But making large amounts of vaccine is just one of many hurdles that will need to be overcome in the months ahead.

One of the biggest bottlenecks is traditionally at the “fill and finish” stage of production, when the vaccine is put in glass vials, labelled and packaged.

It needs several supply chains to converge seamlessly, with the final product meeting high quality standards. Any hiccup can cause delays.

Sky News was given access to Wockhardt’s plant in Wrexham, where a high-speed production line has been bought up by the government to produce a finished vaccine over the next 18 months.

Preparations are being made to start production of the Oxford vaccine as soon as November. Between two and three million vials, each containing eight doses, could be produced every month.

Ravi Limaye, Wockhardt’s UK managing director, said the vials will be quarantined until the vaccine is approved by safety regulators – but will have to be destroyed if for any reason it’s turned down.

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“This is a risk that one has to take considering the enormity of this pandemic,” he said.

The vaccine is put in glass vials before it is labelled and packaged

“This is an unprecedented step taken by the government in the interest of the UK to get the vaccine ready so that if it is approved by regulators it can be used straight away.

“It is a risk but a calculated risk.”

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‘Down with feudalism’: Activists lay plaque in defiance of Thai king | World News



They promised a dawn surprise, and in Bangkok, anti-government protesters ushered it in to the chorus of a pneumatic drill.

Below the skirt of a tent, we watched them chip away at a square of concrete in front of the country’s Grand Palace.

Into it they laid a plaque which declared that Thailand belongs to the people.

Anti-government protesters hold a rally in Bangkok
Anti-government protesters rallying in Bangkok

It’s the latest challenge to the monarchy by a series of pro-democracy demonstrations which have been happening almost daily since July.

Many of Sunday’s crowd have been there all night, after attending a massive demonstration on Saturday which the organisers claim attracted 100,000 supporters – while Thai authorities claimed the turnout was around 20,000.

“Down with feudalism, long live the people,” the protesters chanted, before lining up to buy their own miniature metal versions of the plaque, which sold out in minutes.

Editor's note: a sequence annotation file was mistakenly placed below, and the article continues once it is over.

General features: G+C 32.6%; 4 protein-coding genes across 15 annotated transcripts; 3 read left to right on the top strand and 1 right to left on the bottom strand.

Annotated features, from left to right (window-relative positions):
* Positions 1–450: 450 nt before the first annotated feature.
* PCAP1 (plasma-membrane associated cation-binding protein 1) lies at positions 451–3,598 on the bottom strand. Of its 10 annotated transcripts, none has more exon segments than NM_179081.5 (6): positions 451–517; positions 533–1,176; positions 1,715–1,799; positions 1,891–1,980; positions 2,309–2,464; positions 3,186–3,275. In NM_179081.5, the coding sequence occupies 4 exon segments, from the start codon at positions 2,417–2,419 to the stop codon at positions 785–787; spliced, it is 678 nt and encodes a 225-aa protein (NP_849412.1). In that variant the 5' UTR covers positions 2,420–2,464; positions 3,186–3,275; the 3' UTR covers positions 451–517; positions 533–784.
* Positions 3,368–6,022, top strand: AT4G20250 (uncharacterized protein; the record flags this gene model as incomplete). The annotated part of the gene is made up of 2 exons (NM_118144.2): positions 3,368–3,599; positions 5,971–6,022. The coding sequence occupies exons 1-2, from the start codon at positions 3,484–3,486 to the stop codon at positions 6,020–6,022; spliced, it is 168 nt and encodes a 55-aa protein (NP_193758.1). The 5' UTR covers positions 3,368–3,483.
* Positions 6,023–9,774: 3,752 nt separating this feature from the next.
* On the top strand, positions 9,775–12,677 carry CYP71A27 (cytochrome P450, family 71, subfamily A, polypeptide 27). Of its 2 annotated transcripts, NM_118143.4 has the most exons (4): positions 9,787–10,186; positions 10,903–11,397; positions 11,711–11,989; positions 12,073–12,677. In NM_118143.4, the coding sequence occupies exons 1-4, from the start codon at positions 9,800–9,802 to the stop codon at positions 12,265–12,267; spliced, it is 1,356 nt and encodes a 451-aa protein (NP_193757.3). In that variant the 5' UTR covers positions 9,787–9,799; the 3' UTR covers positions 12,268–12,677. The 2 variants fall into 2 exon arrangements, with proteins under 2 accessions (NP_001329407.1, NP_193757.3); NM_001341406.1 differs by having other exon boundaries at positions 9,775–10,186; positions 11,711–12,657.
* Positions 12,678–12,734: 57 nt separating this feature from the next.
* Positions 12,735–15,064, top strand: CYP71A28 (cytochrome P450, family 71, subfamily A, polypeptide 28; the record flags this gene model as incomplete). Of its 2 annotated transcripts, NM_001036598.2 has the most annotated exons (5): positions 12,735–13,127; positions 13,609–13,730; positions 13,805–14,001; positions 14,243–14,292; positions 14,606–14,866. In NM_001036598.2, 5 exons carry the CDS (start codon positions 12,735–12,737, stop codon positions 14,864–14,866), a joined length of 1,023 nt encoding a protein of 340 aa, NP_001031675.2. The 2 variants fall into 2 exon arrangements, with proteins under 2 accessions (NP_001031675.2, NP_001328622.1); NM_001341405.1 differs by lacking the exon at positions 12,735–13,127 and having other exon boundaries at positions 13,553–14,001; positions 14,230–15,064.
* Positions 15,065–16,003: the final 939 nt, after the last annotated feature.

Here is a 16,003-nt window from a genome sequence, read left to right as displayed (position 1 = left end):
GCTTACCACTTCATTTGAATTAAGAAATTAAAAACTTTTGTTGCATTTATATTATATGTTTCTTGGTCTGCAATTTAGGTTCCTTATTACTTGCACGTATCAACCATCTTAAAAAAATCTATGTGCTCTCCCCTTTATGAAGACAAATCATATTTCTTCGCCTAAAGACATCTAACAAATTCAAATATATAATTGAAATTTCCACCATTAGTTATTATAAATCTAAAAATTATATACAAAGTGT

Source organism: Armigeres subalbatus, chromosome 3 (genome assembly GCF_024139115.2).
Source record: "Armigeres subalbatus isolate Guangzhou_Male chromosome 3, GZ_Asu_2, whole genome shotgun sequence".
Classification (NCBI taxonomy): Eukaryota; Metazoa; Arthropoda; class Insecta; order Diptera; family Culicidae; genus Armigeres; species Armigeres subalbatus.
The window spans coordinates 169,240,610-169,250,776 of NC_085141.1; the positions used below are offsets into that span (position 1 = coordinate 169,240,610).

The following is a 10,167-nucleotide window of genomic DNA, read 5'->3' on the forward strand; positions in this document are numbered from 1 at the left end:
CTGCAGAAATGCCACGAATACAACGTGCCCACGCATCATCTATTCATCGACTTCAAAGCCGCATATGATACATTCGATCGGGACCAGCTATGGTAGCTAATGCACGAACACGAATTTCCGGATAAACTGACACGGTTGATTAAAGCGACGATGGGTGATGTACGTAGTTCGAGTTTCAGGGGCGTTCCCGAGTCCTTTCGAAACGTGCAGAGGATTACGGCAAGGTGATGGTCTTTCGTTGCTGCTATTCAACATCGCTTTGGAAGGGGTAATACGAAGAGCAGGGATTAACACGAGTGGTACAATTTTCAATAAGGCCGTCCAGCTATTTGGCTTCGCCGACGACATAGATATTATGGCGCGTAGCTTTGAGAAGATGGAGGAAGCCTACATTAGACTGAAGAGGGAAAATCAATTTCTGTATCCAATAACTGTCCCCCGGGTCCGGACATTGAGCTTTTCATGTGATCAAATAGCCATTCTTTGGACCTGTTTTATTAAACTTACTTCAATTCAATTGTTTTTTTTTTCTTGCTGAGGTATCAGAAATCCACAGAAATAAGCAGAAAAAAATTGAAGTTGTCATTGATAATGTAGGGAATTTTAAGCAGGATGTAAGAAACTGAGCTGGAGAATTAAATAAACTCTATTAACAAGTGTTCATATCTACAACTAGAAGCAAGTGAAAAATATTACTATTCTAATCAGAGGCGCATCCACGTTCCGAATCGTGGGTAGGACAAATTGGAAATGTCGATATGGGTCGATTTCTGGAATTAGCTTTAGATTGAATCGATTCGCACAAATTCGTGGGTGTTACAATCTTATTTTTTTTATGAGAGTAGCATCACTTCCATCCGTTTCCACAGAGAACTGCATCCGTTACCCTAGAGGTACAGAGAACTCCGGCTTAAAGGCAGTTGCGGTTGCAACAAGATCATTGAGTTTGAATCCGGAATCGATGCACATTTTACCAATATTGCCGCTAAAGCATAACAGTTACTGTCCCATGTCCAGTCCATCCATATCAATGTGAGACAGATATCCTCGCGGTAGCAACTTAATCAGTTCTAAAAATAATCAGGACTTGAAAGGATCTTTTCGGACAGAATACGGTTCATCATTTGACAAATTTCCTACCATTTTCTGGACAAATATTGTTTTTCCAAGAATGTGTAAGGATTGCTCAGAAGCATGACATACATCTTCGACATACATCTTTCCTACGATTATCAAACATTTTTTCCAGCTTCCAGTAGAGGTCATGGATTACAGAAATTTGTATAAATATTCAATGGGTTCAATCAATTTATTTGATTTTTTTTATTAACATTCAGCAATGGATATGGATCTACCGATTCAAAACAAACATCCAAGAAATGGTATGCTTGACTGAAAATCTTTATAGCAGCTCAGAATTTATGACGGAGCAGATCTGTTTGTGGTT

The plaque resembles one commemorating the end of absolute monarchy in 1932.

In 2017, after King Maha Vajiralongkorn took the throne, it mysteriously disappeared from outside one of the royal palaces.

Anti-government protesters wearing respirator masks and goggles take part in a protest
Anti-government protesters wearing respirator masks and goggles as they protest

It was replaced by one bearing a pro-monarchist slogan.

Until recently, open criticism of the monarchy was unheard of in Thailand, which has strict defamation laws concerning the royal family.

Anyone found guilty of breaching them could face up to 15 years in jail.

A line of police stand guard in front of the Grand Palace
Police officers stand guard in front of Thailand’s Grand Palace

But some of the movement’s leaders have been breaking this taboo.

As well as reform of the monarchy, they want new elections, a new constitution and the prime minister to step down.

Today, they went further, leading the crowd to present a petition of their demands, addressed to the king.

People take photos with a commemorative plaque placed by pro-democracy protest leaders
People take photos with the commemorative plaque

As the convoy snaked its way towards the Grand Palace, it was stopped by a line of unarmed police.

People had been warned to avoid clashes and as officers and protesters faced off at the barriers, student activist Panusaya “Rung” Sithijirawattanakul made her way through the masses to give their letter to Bangkok’s police chief.

They hope it will be passed on to the king who is currently abroad.

preview image

Siobhan Robbins’ report from the Bangkok protests

“We have now proved that even an ordinary citizen can communicate with the king, with the monarch, directly,” student leader Parit ‘Penguin’ Chiwarak told me.

If their demands go unanswered, they have said they’ll escalate their movement.

The Royal Palace was not immediately available for comment.

The dangers of protesting in Thailand

Government spokesperson Anucha Burapachaisri told me, ahead of the weekend’s gatherings: “We encourage people to come forward if they have any issues at the moment to discuss. But we will try to avoid any kind of confrontation and we will try to facilitate in terms of discussion in a constructive way.”

Demonstrators say they will gather again on Thursday.